If you itemize on your tax return and the state you live in has no sales tax, you can deduct state and local taxes you pay on this year’s federal tax form. Even if you haven't kept track of all your sales tax payments this year, don't worry, the IRS provides tables for the state amounts, and a work sheet to help you figure city and county tax.

Also check on sales tax paid for any new motorized vehicle and get your fair deductions.

6. Make The Most Of Medical Deductions

Any medical deduction you enjoy is directly related to your gross income. You can only deduct costs that exceed 7.5 percent of your adjusted gross income and only expenditures above that amount are deductible. If you have heavy medical expenses and are close to or have exceeded the limit requirement for medical deductions, you may want to squeeze in that procedure this year instead of waiting for January.

7. Dues, Fees and Miscellaneous Expenses

Home Association fees, business related educational costs, professional dues can all be claimed if paid before the end of this year. Don’t forget resource and research material including related books and magazines that help you in business. These miscellaneous items must exceed a percentage of your adjusted income, usually 2%.

8. Pledge to Be a Giver

Donations dated before Dec 31 can benefit both you and the charity. Know and trust the organization you are donating to and make sure you receive a tax-deductible receipt. You will need documented giving records if the IRS ever reviews your tax return.

Consider donating items you no longer use to charity especially that old car that’s sitting around. Vehicle donations have special deduction rules depending upon how the charity uses the vehicle. You should get a statement from the nonprofit detailing its plans for the vehicle and how much you can deduct.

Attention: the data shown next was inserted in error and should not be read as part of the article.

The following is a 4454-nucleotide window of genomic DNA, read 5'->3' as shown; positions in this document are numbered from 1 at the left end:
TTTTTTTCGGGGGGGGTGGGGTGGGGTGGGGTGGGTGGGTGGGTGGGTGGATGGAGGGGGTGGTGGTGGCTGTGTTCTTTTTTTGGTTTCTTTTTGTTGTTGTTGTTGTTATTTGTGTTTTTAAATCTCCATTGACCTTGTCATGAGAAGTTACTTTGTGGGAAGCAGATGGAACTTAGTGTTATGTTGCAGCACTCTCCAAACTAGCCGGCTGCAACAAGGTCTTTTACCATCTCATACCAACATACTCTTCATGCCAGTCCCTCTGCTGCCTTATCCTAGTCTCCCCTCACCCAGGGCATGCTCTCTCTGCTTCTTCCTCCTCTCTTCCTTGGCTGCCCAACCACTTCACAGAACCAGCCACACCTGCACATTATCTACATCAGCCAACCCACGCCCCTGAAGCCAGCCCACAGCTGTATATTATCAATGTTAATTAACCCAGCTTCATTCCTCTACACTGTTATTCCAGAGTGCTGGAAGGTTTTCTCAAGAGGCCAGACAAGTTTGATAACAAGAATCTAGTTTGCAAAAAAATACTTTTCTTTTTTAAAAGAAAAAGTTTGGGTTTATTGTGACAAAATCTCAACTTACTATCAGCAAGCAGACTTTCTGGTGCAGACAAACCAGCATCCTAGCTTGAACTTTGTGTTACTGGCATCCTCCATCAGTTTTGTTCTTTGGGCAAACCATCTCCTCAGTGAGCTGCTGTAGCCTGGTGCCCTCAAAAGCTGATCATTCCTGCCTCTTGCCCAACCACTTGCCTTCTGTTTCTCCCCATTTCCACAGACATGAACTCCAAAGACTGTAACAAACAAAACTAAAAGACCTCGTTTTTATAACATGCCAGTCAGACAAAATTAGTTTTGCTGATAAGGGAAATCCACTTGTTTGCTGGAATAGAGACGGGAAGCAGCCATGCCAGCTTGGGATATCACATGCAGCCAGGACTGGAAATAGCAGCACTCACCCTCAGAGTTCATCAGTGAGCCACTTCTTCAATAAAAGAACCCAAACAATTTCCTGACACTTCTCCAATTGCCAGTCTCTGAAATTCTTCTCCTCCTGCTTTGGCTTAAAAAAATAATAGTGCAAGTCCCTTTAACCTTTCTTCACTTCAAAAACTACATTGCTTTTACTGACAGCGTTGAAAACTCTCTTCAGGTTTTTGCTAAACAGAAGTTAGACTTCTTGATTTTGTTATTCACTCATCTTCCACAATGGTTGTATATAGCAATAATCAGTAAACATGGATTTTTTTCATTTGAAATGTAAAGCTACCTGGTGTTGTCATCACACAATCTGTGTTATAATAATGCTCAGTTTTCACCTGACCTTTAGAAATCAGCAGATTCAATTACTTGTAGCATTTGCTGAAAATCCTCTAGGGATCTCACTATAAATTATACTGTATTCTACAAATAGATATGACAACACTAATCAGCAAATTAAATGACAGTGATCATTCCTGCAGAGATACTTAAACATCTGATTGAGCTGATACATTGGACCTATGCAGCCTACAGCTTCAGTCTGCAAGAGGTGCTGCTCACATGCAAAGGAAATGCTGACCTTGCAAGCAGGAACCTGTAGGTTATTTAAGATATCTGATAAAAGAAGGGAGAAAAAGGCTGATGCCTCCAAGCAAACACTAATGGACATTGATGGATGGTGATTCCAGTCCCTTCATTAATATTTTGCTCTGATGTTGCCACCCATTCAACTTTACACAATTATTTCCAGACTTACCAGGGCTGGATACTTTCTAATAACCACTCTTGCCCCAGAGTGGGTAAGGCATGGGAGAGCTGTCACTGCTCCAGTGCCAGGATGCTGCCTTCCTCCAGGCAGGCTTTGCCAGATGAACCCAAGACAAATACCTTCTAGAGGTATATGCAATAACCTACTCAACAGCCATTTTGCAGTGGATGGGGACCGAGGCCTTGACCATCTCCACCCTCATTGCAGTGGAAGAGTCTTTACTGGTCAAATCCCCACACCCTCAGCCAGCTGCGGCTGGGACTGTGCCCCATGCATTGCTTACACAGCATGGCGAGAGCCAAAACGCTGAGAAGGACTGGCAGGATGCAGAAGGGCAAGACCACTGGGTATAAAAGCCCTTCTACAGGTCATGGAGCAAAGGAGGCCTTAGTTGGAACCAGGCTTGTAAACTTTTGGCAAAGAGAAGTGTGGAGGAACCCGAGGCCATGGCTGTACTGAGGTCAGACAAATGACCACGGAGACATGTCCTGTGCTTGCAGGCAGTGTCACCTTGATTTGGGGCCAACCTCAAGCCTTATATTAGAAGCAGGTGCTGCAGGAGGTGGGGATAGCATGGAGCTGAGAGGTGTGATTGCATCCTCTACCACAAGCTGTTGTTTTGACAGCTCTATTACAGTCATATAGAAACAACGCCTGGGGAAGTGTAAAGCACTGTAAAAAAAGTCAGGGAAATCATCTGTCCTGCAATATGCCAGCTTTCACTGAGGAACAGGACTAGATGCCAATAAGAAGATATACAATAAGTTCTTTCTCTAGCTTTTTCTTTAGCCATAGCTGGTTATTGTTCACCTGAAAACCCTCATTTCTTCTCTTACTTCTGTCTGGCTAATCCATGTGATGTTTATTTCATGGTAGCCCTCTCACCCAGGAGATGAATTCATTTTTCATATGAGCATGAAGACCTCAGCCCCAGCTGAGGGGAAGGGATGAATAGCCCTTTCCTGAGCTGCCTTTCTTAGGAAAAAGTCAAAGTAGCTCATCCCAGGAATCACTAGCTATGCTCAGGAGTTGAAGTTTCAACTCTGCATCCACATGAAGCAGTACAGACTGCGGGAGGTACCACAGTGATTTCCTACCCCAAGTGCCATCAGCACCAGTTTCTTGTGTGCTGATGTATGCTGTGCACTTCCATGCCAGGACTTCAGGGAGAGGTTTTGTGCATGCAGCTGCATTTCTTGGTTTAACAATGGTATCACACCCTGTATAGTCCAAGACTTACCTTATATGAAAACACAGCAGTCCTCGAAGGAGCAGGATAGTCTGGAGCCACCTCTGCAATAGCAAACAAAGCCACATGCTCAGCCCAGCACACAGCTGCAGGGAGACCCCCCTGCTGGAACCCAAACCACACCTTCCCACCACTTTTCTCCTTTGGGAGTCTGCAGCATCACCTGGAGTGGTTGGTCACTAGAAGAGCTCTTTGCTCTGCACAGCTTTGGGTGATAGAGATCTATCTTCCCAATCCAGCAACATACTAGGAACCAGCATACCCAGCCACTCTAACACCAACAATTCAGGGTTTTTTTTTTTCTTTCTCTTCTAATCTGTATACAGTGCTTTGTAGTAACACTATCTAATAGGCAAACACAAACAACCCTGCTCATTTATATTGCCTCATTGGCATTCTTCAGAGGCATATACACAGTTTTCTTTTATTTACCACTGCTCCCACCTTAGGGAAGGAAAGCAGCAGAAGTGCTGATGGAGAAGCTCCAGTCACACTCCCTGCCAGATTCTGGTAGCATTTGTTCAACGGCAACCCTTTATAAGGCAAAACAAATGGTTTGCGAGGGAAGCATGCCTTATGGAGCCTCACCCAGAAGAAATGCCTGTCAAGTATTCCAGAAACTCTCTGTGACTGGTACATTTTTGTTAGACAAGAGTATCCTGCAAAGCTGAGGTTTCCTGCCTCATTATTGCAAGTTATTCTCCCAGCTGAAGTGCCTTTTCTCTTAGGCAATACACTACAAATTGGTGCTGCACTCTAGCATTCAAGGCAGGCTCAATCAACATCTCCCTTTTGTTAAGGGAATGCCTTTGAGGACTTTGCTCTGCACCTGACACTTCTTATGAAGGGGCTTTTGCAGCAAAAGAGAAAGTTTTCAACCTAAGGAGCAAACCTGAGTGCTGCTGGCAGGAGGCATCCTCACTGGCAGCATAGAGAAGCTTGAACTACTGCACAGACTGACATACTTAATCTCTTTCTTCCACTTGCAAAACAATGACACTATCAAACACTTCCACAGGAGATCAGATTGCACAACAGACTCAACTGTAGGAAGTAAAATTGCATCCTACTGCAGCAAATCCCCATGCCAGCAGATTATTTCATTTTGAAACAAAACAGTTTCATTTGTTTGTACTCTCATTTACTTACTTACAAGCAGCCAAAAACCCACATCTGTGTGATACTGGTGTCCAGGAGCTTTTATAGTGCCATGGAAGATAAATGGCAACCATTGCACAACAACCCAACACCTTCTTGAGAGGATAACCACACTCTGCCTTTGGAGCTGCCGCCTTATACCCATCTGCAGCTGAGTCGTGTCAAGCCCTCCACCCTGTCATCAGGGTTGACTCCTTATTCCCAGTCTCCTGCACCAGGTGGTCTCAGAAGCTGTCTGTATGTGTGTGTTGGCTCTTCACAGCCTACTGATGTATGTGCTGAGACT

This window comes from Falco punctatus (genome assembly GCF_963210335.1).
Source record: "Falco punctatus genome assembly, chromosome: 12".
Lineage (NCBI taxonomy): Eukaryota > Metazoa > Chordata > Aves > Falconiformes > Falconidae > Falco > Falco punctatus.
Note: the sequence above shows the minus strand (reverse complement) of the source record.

You can also donate an asset you've owned for more than a year. You will bless the charity and you get to deduct the asset's value with no capital gains taxes.

9. Balance your Payroll Withholding

Yes, that few dollars is nice to have on payday but if it doesn’t profit you much if your tax situation leaves you owing a lot of money at tax time! A few changes on your W-4 form can help you avoid this for 2009. Ask your humans resources director if you need help in figuring how many deductions to take.

10. Consider Tax Preparation
Shelves in stores are now stocked with new software that makes filing easier, even if you’re a computer novice. Depending on the complexity of your taxes, many of these new technology programs not only help with tax preparation, they have tips, ideas and ways to track and keep more of your money for 2009.

Keep in mind that tax preparers and accountants have all the latest changes in tax laws and a good one will help you save overall.

December 31st is the end of 2008 and the end of opportunities to make a difference in this year’s taxes. You can make 401 contributions up to April 15th.

As always I advise you to speak with your personal tax adviser for details that might be unique to your tax situation. Be educated and pro active and save on your taxes.